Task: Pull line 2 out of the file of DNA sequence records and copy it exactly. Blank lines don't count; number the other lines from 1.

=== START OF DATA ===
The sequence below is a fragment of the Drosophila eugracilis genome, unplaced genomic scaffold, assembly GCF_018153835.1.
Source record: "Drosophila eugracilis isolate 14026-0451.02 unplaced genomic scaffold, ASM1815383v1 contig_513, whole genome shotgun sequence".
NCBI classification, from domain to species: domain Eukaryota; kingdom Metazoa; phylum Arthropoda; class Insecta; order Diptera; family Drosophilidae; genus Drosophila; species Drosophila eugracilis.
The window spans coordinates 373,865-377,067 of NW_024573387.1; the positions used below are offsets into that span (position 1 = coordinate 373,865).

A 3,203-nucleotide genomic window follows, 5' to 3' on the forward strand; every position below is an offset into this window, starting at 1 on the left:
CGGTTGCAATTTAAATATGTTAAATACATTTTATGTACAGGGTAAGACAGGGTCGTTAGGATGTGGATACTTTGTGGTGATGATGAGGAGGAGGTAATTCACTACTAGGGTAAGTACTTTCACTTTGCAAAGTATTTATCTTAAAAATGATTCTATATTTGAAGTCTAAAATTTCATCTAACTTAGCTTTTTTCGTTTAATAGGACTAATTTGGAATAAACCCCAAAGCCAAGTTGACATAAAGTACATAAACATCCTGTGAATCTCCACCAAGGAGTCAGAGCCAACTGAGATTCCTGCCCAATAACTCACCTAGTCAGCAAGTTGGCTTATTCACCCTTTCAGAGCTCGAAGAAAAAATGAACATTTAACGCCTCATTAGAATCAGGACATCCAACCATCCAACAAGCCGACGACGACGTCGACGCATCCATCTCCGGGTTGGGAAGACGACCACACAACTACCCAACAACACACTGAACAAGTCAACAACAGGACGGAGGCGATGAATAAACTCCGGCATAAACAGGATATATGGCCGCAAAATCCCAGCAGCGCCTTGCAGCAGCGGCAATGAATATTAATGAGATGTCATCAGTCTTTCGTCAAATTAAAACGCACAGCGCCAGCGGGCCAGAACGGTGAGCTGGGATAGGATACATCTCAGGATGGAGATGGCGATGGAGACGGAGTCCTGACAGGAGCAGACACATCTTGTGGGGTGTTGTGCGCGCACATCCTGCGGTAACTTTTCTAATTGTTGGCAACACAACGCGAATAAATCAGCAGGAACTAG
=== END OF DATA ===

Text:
Source record: "Drosophila eugracilis isolate 14026-0451.02 unplaced genomic scaffold, ASM1815383v1 contig_513, whole genome shotgun sequence".